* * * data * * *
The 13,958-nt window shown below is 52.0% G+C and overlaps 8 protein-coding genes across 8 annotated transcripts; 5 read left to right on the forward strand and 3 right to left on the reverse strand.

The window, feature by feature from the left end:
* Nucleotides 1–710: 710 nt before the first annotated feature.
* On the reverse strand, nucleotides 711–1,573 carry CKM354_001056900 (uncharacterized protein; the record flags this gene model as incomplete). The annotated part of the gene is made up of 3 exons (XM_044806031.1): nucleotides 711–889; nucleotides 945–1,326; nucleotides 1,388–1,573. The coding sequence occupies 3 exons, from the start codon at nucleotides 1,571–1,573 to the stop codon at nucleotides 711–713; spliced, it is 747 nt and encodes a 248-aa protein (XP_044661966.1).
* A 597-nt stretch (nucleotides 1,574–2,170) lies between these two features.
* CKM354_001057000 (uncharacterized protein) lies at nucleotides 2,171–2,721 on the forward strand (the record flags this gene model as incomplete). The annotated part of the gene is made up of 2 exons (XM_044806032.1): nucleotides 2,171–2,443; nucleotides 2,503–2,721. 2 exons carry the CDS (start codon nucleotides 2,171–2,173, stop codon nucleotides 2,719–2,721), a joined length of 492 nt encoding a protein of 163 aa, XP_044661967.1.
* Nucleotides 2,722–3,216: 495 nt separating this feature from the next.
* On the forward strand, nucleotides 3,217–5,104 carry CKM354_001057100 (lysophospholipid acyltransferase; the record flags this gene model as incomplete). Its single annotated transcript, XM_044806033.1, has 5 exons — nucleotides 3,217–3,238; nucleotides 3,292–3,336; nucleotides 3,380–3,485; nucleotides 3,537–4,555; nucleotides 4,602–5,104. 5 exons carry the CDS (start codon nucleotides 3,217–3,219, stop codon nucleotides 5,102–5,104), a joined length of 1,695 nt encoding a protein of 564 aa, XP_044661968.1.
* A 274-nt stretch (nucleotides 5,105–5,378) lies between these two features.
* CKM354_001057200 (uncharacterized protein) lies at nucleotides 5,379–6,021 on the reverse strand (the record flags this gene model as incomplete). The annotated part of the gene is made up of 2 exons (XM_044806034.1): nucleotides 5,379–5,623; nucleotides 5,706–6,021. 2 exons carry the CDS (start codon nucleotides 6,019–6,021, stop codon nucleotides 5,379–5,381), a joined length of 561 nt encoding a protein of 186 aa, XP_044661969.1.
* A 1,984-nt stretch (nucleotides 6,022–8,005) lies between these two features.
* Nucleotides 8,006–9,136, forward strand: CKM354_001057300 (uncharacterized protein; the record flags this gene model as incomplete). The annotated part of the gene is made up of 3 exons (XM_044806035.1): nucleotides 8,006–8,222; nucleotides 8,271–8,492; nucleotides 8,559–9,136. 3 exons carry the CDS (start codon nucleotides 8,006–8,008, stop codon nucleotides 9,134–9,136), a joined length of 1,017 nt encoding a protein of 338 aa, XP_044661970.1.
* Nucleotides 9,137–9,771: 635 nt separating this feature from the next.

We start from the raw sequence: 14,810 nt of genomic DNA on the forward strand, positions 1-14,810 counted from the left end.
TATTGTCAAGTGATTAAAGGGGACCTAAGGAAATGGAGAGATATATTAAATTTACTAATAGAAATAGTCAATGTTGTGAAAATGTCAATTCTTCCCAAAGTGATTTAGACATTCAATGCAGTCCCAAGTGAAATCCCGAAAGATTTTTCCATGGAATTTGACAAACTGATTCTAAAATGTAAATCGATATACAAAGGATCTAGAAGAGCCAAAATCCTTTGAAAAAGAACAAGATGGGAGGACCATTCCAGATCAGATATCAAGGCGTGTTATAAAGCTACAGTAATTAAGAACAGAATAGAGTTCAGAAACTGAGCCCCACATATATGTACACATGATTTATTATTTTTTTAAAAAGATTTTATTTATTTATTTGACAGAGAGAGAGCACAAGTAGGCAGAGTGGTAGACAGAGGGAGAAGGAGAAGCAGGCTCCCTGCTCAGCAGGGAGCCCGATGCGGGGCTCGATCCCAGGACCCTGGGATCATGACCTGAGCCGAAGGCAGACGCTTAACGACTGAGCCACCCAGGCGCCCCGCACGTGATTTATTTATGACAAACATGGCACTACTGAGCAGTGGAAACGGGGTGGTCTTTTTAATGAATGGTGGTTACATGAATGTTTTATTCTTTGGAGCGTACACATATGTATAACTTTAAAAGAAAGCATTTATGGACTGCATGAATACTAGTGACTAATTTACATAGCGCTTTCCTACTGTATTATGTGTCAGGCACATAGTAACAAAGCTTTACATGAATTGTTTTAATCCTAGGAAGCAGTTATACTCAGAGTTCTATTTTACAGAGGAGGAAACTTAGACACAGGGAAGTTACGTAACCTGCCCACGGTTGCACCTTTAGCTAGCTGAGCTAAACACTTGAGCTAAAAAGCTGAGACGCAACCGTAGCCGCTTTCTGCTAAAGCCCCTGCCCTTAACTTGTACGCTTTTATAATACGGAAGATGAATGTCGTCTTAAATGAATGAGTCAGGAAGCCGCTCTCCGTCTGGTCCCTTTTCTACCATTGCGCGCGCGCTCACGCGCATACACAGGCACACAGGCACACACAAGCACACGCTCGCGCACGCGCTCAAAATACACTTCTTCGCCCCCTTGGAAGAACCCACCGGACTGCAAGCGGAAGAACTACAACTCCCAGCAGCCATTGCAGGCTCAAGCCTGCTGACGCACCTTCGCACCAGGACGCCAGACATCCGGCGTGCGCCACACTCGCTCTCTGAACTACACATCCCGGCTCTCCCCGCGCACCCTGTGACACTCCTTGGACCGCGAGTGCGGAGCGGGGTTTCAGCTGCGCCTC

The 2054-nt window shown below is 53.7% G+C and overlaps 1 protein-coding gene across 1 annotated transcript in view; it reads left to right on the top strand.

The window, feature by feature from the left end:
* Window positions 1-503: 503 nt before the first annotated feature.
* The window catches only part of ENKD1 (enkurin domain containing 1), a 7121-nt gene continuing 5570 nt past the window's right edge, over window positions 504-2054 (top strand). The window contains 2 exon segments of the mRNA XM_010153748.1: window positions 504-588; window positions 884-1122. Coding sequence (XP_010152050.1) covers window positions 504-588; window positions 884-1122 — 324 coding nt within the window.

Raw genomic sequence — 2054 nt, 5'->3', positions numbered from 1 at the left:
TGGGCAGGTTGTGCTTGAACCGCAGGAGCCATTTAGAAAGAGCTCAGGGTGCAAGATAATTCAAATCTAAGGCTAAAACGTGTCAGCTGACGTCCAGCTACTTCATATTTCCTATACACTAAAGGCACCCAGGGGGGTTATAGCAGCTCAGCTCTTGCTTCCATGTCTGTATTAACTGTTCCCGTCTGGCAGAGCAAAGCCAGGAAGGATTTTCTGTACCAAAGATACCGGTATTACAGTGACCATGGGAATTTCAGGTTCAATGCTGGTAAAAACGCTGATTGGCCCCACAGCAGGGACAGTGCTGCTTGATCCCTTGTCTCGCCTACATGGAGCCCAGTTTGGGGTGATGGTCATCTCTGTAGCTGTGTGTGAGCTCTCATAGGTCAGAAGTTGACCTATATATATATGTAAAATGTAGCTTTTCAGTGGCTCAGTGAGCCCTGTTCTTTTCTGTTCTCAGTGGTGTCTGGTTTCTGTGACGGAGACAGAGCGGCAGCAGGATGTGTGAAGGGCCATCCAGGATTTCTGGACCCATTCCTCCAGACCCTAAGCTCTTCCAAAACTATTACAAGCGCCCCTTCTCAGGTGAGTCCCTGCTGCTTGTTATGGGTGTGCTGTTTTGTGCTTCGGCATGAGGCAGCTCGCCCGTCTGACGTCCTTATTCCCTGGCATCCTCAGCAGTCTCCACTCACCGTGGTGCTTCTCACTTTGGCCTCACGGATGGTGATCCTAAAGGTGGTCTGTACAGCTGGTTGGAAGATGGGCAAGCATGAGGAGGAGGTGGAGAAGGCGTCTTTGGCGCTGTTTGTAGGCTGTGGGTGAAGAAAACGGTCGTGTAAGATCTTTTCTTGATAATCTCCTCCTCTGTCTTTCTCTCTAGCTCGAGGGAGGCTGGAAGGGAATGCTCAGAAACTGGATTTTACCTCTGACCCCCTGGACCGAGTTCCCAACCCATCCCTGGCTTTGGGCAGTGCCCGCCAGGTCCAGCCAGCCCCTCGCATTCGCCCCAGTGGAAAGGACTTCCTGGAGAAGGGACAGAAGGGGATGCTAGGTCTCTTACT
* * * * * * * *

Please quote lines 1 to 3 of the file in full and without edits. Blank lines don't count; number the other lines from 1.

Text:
The 13,958-nt window shown below is 52.0% G+C and overlaps 8 protein-coding genes across 8 annotated transcripts; 5 read left to right on the forward strand and 3 right to left on the reverse strand.

The window, feature by feature from the left end:
* Nucleotides 1–710: 710 nt before the first annotated feature.